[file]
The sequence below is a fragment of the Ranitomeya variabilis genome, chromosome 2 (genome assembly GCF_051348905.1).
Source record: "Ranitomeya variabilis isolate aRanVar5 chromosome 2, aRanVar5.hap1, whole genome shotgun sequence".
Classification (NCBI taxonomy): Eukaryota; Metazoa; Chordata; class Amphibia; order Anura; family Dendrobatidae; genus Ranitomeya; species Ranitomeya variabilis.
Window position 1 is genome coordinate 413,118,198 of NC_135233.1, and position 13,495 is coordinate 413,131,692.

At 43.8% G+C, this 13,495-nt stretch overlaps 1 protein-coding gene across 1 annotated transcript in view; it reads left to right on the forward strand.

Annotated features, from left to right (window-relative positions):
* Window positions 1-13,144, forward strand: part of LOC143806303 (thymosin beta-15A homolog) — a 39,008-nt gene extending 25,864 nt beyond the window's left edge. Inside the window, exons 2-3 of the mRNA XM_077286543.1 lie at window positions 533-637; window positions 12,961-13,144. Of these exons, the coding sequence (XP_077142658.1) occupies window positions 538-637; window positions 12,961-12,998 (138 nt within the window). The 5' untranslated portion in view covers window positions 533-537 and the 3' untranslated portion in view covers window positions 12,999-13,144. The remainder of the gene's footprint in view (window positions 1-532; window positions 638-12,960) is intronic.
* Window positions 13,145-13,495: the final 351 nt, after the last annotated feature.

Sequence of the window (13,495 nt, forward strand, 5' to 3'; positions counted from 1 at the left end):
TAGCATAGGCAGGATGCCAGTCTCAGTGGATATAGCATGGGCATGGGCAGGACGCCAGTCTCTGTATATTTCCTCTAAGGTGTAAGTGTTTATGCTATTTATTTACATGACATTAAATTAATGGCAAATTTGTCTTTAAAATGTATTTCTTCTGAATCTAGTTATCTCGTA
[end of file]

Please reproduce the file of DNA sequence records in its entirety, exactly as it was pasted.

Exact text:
The sequence below is a fragment of the Ranitomeya variabilis genome, chromosome 2 (genome assembly GCF_051348905.1).
Source record: "Ranitomeya variabilis isolate aRanVar5 chromosome 2, aRanVar5.hap1, whole genome shotgun sequence".
Classification (NCBI taxonomy): Eukaryota; Metazoa; Chordata; class Amphibia; order Anura; family Dendrobatidae; genus Ranitomeya; species Ranitomeya variabilis.
Window position 1 is genome coordinate 413,118,198 of NC_135233.1, and position 13,495 is coordinate 413,131,692.

At 43.8% G+C, this 13,495-nt stretch overlaps 1 protein-coding gene across 1 annotated transcript in view; it reads left to right on the forward strand.

Annotated features, from left to right (window-relative positions):
* Window positions 1-13,144, forward strand: part of LOC143806303 (thymosin beta-15A homolog) — a 39,008-nt gene extending 25,864 nt beyond the window's left edge. Inside the window, exons 2-3 of the mRNA XM_077286543.1 lie at window positions 533-637; window positions 12,961-13,144. Of these exons, the coding sequence (XP_077142658.1) occupies window positions 538-637; window positions 12,961-12,998 (138 nt within the window). The 5' untranslated portion in view covers window positions 533-537 and the 3' untranslated portion in view covers window positions 12,999-13,144. The remainder of the gene's footprint in view (window positions 1-532; window positions 638-12,960) is intronic.
* Window positions 13,145-13,495: the final 351 nt, after the last annotated feature.

Sequence of the window (13,495 nt, forward strand, 5' to 3'; positions counted from 1 at the left end):
TAGCATAGGCAGGATGCCAGTCTCAGTGGATATAGCATGGGCATGGGCAGGACGCCAGTCTCTGTATATTTCCTCTAAGGTGTAAGTGTTTATGCTATTTATTTACATGACATTAAATTAATGGCAAATTTGTCTTTAAAATGTATTTCTTCTGAATCTAGTTATCTCGTA